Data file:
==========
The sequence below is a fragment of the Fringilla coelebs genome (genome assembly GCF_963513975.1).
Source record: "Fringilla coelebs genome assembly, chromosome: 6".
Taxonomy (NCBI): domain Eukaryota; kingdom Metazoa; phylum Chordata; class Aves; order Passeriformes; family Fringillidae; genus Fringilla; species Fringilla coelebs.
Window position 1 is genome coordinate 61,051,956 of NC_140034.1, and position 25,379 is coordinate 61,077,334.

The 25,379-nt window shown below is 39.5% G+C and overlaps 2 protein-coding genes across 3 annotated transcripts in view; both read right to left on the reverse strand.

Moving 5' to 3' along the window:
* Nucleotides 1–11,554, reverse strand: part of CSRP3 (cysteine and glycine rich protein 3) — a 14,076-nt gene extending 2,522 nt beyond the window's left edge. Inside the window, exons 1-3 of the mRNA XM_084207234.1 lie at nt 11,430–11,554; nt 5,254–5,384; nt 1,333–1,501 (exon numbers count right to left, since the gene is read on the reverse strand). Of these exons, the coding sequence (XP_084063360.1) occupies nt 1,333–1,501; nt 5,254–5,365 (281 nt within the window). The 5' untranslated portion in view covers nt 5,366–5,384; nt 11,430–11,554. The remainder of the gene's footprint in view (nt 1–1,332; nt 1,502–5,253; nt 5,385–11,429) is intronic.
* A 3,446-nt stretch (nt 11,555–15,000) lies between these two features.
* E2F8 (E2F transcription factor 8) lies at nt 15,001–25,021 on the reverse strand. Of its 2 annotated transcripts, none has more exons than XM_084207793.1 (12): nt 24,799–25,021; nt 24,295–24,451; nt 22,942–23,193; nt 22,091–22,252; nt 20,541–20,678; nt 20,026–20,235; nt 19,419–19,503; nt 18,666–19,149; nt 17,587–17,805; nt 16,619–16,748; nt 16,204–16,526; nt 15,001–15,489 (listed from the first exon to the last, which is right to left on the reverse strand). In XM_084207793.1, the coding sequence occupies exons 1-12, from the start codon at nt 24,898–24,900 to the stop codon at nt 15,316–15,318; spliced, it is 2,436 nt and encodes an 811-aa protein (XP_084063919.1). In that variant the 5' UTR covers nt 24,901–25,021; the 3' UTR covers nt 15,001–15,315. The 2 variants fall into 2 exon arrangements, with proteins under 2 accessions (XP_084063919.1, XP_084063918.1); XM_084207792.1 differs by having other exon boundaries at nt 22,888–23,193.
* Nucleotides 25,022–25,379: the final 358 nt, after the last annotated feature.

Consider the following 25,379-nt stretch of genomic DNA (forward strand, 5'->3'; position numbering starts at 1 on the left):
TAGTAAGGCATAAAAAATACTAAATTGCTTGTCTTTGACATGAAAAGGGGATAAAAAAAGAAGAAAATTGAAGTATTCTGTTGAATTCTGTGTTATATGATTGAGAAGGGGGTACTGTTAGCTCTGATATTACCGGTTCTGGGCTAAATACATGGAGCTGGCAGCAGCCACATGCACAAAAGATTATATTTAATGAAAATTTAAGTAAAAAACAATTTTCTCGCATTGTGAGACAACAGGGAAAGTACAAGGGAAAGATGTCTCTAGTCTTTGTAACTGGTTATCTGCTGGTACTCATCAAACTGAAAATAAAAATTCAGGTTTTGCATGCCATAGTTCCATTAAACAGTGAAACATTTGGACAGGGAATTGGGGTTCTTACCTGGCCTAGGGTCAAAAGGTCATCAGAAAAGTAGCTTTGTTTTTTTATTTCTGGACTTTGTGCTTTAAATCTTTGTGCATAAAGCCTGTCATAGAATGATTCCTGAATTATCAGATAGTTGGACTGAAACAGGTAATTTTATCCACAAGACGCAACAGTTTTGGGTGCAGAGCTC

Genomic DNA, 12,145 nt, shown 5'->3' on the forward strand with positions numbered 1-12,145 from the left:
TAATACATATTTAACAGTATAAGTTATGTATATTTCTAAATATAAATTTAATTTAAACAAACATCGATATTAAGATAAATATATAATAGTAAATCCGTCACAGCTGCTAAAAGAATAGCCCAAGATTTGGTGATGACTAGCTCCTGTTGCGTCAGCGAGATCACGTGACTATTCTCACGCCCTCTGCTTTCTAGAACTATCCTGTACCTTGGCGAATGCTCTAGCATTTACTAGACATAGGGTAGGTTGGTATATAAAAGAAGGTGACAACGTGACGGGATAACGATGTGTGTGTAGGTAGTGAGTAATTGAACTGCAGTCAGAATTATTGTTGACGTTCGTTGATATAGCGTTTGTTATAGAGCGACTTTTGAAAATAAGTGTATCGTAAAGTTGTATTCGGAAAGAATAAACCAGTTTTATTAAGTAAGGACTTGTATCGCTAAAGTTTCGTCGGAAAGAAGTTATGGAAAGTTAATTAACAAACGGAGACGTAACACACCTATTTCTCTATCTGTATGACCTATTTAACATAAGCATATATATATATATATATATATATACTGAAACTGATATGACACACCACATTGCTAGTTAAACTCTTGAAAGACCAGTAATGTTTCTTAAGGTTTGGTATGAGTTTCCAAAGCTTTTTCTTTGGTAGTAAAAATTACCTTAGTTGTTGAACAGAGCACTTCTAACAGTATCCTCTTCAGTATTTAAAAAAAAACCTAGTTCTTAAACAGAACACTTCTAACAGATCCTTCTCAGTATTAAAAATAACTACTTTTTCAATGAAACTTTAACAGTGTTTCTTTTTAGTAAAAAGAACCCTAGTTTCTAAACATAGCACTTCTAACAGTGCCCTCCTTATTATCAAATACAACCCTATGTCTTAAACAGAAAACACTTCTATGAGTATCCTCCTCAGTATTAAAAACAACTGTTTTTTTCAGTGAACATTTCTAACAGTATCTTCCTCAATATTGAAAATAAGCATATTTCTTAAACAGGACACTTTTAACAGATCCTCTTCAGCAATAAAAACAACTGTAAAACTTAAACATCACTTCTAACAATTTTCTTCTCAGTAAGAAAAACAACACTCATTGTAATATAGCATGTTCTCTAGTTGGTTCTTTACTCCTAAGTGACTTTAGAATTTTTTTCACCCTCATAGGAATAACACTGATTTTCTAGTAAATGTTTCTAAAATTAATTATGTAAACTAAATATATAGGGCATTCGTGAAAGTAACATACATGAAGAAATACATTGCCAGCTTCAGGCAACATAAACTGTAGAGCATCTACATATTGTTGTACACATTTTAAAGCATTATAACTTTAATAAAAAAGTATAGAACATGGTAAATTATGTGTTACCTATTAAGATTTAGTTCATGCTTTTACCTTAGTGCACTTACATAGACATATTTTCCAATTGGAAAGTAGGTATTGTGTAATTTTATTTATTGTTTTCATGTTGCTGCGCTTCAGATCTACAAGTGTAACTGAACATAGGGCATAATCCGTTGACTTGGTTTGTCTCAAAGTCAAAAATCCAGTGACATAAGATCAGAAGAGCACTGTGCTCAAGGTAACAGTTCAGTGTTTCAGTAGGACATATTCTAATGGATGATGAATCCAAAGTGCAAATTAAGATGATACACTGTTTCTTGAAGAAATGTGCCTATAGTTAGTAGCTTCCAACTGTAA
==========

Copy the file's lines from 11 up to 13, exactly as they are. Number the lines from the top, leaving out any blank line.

Consider the following 25,379-nt stretch of genomic DNA (forward strand, 5'->3'; position numbering starts at 1 on the left):
TAGTAAGGCATAAAAAATACTAAATTGCTTGTCTTTGACATGAAAAGGGGATAAAAAAAGAAGAAAATTGAAGTATTCTGTTGAATTCTGTGTTATATGATTGAGAAGGGGGTACTGTTAGCTCTGATATTACCGGTTCTGGGCTAAATACATGGAGCTGGCAGCAGCCACATGCACAAAAGATTATATTTAATGAAAATTTAAGTAAAAAACAATTTTCTCGCATTGTGAGACAACAGGGAAAGTACAAGGGAAAGATGTCTCTAGTCTTTGTAACTGGTTATCTGCTGGTACTCATCAAACTGAAAATAAAAATTCAGGTTTTGCATGCCATAGTTCCATTAAACAGTGAAACATTTGGACAGGGAATTGGGGTTCTTACCTGGCCTAGGGTCAAAAGGTCATCAGAAAAGTAGCTTTGTTTTTTTATTTCTGGACTTTGTGCTTTAAATCTTTGTGCATAAAGCCTGTCATAGAATGATTCCTGAATTATCAGATAGTTGGACTGAAACAGGTAATTTTATCCACAAGACGCAACAGTTTTGGGTGCAGAGCTC

Genomic DNA, 12,145 nt, shown 5'->3' on the forward strand with positions numbered 1-12,145 from the left: